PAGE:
In order for his and other family-owned building materials dealerships to be able to compete with chain stores, he created "Builder Marts of America" to supply "a variety of services to independent dealers, including advertising, security, accounting, and training." Meanwhile, a subsidiary, Builder Way, "moved to acquire" businesses that became available "when a client of Builder Marts would retire or die."
Builder Marts became a "Forbes 500" international company by 2000.
Constance Campanella (formerly Heckman)
An October 1987 ALEC personnel directory available in the Tobacco Library says, "The Madison Group is chaired by Mrs. Constance Heckman, Executive Director of ALEC . . ." A speakers list also available in the Tobacco Documents says in Constance Campanella's biography, "She was a co-founder and first President of The Madison Group, the first network of free-market state think tanks."
Constance Heckman is now Constance Campanella, and she left ALEC in 1988 to found the lobbying firm Stateside Associates, which calls itself "the largest state and local government affairs firm." Campenella also formerly served on the Board of Directors of the Washington Area State Relations Group, a state-level lobbyist networking group, according to a report by DeSmog Blog. The report notes, "Her career move from serving as ALEC's executive director to setting up Stateside is another indicator ALEC and related groups facilitate lobbying."
Byron S. Lamm
Byron S. Lamm was the founding executive director of the State Policy Network (SPN), from 1992 until January 2000. According to a 1994 article in The Boston Globe, Lamm was a talk-radio show host, and he told the Globe that SPN often broadcast its messages via talk radio.
Lamm is a managing partner of Pin Oak Group, LLC, an investment firm in Fort Wayne, Indiana. He co-founded and is president of the board of the Indiana Policy Review Foundation, an SPN-member think tank founded in 1989. He is on the board of directors of the Roe Foundation. He has previously been chairman of the board of the Center for Education Reform, a group committed to education privatization; and on the board of directors of the Property and Environment Research Center (PERC, formerly the Political Economy Research Center), which describes itself as a “free market environmental” group committed to deregulation of industry and to the privatization of public assets; and the Center for Civic Renewal. He has funded the Heartland Institute.
Lamm has personally given $56,455 to Republican and Libertarian politicians and PACS from 1998 to September 2012, including $1,500 to the influential right-wing political group Club for Growth and its PAC.
Please see Byron S. Lamm for more.
Tracie Sharp , president of the State Policy Network (SPN) since January 2000, had previously served on its board of directors for 14 years. She was the executive director and one of the founders of Cascade Policy Institute, Oregon's market-oriented think tank, from 1991 to 1999. She worked in the areas of education and social security privatization.
In 2012, a list of 2010 funders of an SPN member think tank in Texas, the Texas Public Policy Foundation (TPPF), that was disclosed to the IRS was inadvertently made public. The list of funders revealed is an important case study in how SPN's member think tanks are funded, and by whom. Koch Industries, for example, gave $159,834 directly to TPPF, in addition to $69,788.61 from the Claude R. Lambe Foundation, which is a Koch Family Foundation. SPN itself gave TPPF $49,306.90, but what's more, Tracie Sharp, SPN's executive director, was the contact person for an additional $495,000. These two grants, for $300,000 and $195,000, were listed as being received from the "State Think Tank Fund" and the "Government Transparency Fund," respectively -- two funds about which virtually nothing is known.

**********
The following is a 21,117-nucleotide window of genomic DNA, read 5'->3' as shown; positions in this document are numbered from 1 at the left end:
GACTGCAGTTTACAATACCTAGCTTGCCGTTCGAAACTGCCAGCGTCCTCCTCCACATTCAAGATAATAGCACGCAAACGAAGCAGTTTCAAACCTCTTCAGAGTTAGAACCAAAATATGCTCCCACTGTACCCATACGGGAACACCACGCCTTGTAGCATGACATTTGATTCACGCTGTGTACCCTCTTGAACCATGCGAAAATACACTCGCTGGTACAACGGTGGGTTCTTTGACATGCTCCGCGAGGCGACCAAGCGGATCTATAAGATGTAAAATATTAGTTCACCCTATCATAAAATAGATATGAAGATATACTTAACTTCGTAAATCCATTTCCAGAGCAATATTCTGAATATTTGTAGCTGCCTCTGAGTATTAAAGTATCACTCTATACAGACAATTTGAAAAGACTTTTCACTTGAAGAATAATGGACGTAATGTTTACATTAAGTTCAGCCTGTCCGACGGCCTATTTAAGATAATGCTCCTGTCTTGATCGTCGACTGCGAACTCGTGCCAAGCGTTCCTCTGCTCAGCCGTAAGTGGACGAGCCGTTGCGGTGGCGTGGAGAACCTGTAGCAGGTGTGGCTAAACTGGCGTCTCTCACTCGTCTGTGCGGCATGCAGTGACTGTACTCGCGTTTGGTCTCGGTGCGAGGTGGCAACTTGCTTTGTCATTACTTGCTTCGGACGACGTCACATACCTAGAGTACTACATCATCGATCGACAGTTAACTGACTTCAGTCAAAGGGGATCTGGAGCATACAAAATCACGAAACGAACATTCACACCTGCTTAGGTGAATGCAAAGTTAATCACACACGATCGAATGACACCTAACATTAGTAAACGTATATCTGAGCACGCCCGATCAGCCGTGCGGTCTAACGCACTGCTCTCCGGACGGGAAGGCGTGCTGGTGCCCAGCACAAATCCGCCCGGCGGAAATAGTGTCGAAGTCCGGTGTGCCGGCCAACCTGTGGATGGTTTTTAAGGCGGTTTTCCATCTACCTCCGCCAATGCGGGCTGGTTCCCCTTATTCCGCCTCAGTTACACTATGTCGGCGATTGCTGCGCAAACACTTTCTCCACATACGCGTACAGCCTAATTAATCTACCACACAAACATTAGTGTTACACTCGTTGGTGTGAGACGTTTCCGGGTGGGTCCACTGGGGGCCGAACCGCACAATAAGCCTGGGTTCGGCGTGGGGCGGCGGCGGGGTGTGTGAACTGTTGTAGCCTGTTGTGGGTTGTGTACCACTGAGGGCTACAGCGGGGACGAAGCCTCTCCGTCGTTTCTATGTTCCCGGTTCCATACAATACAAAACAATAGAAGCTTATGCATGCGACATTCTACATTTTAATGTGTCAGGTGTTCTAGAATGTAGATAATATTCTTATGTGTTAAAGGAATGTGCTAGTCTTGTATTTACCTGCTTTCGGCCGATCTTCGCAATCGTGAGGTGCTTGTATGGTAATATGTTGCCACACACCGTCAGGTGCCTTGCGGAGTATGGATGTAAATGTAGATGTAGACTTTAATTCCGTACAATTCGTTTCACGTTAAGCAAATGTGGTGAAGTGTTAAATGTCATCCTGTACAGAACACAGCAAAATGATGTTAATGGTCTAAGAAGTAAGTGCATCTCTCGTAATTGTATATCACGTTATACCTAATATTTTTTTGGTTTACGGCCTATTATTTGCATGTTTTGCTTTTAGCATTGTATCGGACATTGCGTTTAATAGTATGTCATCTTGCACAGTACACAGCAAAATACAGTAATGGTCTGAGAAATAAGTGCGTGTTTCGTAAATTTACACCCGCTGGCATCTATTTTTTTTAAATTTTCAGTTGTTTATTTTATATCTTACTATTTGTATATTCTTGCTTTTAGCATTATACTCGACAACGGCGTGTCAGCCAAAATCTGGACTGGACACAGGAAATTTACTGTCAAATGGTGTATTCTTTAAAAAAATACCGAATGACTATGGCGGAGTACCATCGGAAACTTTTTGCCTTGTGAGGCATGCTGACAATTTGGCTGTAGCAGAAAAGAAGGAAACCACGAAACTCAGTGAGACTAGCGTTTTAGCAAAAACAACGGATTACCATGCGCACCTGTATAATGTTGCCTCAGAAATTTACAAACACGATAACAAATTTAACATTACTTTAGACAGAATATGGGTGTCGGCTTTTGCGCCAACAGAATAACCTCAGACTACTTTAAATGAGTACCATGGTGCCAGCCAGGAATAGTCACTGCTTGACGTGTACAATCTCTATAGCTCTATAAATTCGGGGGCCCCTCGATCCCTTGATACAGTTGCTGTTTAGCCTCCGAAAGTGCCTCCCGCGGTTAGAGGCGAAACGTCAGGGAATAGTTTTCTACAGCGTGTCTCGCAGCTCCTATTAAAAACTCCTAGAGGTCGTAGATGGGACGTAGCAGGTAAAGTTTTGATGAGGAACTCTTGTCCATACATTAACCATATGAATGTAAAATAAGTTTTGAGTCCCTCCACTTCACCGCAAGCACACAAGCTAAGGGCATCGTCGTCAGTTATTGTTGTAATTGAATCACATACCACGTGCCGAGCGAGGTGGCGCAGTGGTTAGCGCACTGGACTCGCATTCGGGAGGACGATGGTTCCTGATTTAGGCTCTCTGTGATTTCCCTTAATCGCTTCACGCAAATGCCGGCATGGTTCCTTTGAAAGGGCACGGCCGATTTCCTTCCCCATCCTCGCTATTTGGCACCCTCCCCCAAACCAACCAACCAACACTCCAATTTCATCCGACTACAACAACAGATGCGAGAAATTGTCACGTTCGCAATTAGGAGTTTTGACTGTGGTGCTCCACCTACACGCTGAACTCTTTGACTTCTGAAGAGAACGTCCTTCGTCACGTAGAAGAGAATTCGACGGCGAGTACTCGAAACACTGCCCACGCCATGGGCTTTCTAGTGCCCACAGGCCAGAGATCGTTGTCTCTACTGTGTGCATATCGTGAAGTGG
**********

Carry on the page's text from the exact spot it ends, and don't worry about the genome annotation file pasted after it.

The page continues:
Sharp represents SPN as a member of the American Legislative Exchange Council (ALEC). She is a member of ALEC's Education Task Force and Health and Human Services Task Force. She was the recipient of ALEC's 2009 Private Sector Member of the Year Award.
Sharp is also a trustee to the Roe Foundation and to the Special Hope Foundation, a "family foundation supporting innovative projects to assist the causes of the physically, emotionally, and developmentally disabled," a biographical note states. In 1993, Sharp founded HOPE-Oregon, a Portland, Oregon-based "private volunteer effort to provide health care education services to low-income families."
"Previously, Ms. Sharp worked with Washington State radio commentator and Republican Party leader John Carlson as director of programs at the Washington Institute for Policy Studies in Seattle." Please see Tracie Sharp for more.
As of April 2018:
- Tracie Sharp, President and CEO
- Crystal Bouziden Baker, Manager of Donor Relations
- Victoria Wakefield Bartolomeo, Project Manager of Advancement Services
- Teresa Brown, Vice President of Leadership Development
- Julie Burden, Senior Director of Event Strategy
- Carrie Conko, Vice President for Communications
- Todd Davidson, Director of Policy Leadership Development (former fiscal policy analyst for SPN member the Kansas Policy Institute and founder of the SPN associate member the Bastiat Society of Wichita)
- Kim Fischer-Kinne, Events Manager
- Brad Gruber, Operations Director
- Lynn Harsh, Vice President of Strategy
- Spencer Hughes, Associate Director of Advancement Services
- Max Huntley, Leadership Giving Officer
- Sarah C. Keenan, Coalitions Manager
- Cindy Kilduff, Director of Foundation and Organization Relations